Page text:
On Africa Day | 11 Great Quotes From 10 Great Africans

Because today is Africa Day I let the giants speak for me. I hope these quotes from the people that were there when great change was made on the continent can remind us of the task at hand. And perhaps some of the themes in these quotes can be discussed wholeheartedly today. 

KWAME NKRUMAH: Something in the nature of an economic revolution is required. Our development has been held back for too long by the colonial-type economy. We need to reorganize entirely, so that each country can specialize in producing the goods and crops for which it is best suited. (Neocolonialism The Last Stage of Imperialism)

CHINUA ACHEBE: Every generation must recognize and embrace the task it is peculiarly designed by history and by providence to perform.

PATRICE LUMUMBA: You must energetically combat tribalism, which is a poison, a social scourge that is the country’s misfortune today. You must combat all the separatist manoeuvres, which some of the preachers of the policy of division are trying to pass off to young and inexperienced people under the name of federalism, federation or confederation. In reality, young people, these names are only a new vocabulary brought by the imperialists to divide us in order the better and more conveniently to exploit us. Your entire future will be threatened if you do not oppose these manoeuvres, this new, disguised colonisation. – Address to Congolese Youth (August, 1960)

HAILE SELASSIE I: Africans are in bondage today because they approach spirituality through religion provided by foreign invaders and conquerors. We must stop confusing religion and spirituality. Religion is a set of rules, regulations and rituals created by humans, which was suppose to help people grow spiritually. Due to human imperfection religion has become corrupt, political, divisive and a tool for power struggle. Spirituality is not theology or ideology. It is simply a way of life, pure and original as was given by the Most High of Creation. Spirituality is a network linking us to the Most High, the universe, and each other…”

JULIUS NYERERE: Having come into contact with a civilization which has over-emphasized the freedom of the individual, we are in fact faced with one of the big problems of Africa in the modern world. Our problem is just this: how to get the benefits of European society — benefits that have been brought about by an organization based upon the individual — and yet retain African’s own structure of society in which the individual is a member of a kind of fellowship. In the New York Times Magazine on 27 March 1960.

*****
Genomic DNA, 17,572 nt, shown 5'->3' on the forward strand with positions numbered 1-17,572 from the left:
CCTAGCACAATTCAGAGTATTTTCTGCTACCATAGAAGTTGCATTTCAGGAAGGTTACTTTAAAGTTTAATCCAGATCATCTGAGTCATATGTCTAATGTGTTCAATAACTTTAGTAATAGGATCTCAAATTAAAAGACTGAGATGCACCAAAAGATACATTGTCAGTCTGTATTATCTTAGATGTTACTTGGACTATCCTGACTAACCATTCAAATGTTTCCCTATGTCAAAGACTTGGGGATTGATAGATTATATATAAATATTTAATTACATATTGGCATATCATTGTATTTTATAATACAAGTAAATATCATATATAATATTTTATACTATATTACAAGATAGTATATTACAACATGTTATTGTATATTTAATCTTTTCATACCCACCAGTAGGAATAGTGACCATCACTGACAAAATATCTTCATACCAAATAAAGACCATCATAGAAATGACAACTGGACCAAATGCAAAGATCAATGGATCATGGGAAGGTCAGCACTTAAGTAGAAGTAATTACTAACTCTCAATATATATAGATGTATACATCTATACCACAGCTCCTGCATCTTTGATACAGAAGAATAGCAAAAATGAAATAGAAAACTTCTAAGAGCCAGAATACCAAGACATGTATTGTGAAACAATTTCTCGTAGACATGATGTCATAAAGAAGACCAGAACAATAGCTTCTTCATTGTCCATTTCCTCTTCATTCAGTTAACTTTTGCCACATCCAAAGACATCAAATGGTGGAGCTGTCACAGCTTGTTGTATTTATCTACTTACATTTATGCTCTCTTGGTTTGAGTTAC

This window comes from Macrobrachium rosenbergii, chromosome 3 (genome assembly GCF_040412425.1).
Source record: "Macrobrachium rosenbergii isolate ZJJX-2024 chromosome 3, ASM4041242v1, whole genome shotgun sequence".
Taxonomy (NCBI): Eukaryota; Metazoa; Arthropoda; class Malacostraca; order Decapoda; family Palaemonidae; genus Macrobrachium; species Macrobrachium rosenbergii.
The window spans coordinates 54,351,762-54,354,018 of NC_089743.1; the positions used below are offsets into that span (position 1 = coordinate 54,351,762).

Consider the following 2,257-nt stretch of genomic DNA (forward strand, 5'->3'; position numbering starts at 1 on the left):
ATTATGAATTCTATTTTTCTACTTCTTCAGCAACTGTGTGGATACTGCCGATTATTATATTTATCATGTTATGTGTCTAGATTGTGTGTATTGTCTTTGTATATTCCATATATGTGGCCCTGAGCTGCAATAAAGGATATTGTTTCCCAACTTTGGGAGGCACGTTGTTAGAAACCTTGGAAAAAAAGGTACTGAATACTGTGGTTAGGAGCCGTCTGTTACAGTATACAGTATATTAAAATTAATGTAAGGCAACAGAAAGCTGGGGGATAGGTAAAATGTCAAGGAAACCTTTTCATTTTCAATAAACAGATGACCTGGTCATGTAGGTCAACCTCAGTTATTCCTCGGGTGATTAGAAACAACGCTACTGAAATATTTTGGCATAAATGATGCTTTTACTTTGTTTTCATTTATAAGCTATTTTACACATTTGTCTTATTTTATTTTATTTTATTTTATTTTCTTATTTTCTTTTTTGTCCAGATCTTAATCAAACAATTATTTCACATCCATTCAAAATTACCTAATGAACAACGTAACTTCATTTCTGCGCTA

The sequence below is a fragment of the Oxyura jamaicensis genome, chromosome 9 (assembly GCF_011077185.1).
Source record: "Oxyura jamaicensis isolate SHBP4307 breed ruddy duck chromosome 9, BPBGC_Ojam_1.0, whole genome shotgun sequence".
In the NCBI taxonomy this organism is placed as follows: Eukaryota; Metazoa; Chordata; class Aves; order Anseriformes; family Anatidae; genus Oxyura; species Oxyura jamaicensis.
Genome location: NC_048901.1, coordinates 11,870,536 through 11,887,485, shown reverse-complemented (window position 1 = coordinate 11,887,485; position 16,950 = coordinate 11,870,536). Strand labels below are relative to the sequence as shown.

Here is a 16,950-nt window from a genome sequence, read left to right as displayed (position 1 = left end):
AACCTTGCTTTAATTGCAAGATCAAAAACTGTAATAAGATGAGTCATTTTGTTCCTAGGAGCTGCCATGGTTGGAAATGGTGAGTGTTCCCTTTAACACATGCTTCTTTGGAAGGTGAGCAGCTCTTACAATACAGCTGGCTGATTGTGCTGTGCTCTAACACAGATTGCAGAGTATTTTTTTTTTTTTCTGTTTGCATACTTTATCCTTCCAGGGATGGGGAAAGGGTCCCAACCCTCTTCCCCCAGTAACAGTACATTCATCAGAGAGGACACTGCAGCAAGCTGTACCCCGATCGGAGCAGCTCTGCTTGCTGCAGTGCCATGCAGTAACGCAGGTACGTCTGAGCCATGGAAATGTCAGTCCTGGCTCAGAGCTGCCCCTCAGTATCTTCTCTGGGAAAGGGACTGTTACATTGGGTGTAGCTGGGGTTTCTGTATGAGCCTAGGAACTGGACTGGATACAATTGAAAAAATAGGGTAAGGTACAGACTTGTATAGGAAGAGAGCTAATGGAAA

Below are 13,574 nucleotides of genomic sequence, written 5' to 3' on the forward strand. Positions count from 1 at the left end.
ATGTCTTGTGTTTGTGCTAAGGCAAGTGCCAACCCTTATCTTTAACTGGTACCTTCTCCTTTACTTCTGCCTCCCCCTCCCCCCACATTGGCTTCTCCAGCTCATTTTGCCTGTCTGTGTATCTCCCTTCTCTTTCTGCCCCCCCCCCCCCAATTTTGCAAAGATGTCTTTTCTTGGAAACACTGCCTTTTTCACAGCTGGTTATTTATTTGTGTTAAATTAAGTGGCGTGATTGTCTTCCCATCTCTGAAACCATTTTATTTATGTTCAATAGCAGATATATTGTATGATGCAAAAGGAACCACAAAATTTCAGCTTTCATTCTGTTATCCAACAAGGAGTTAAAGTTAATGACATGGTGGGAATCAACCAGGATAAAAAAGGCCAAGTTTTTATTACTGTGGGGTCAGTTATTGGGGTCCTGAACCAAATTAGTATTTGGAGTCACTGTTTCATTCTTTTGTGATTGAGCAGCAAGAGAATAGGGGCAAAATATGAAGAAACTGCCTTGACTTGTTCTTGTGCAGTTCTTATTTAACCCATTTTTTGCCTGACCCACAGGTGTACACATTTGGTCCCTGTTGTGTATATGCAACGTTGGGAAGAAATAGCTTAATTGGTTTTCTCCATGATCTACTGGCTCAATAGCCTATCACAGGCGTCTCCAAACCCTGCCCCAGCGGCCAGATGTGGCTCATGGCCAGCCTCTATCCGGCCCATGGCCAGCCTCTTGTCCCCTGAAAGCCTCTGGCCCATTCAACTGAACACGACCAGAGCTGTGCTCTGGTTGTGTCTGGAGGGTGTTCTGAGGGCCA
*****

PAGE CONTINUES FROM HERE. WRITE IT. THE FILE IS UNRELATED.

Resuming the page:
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Someone Tell Africans | You’re worried about the wrong things

Today, during my regular Twitter stalking I came across an interesting hashtag: “#someonetellBotswana”, I believe it was called. Upon clicking on it, I found myself to have landed on a Twitter page where a group of presumably angry Kenyans were bashing the country of Botswana for a statement released by Botswana’s ministry of Foreign Affairs.

President-elect Uhuru Kenyatta displays the presidential results certificate after receiving it from IEBC chairman Isaack Hassan at the Bomas of Kenya, Nairobi March 9, 2013.
President-elect Uhuru Kenyatta displays the presidential results certificate after receiving it from IEBC chairman Isaack Hassan at the Bomas of Kenya, Nairobi March 9, 2013.

Phandu Skelemane was quoted as saying that Kenya President-elect Uhuru Kenyatta is not welcome in the country if he refuses to cooperate with the International Criminal Court (ICC). He went on to tell the Mmegi, a Botswana daily, “If he refuses to go (to The Hague), then we have a problem. That means that they do not know the rule of law. You can’t establish a court and refuse to go when it calls you. If he refuses, he won’t set foot here.”

Apparently it was this statement that drove the Kenyans insane. It became clear to me upon following the hashtag closely that the Kenyans were not pleased by this.

Interestingly, the #someonetellBotswana tweets were an accumulation of “why should we care what you think” tweets to the Botswana nationals on Twitter. Botswana’s small population was brought up and ridiculed. The country’s GDP was also mocked in comparison to the wealth held by certain citizens of Kenya. Essentially, everything but our foreign policy was brought up.

I’m going to go ahead and say how disappointed I am in the Kenyan Nationals for not mentioning the one thing that mattered. To be honest, I spent the first few moments of viewing the Kenyan’s tweets in complete confusion. It seemed as if the tweets were an expression of some deep-rooted anti-Botswana sentiment that had been brewing in the Kenyans for what felt like quite a while.

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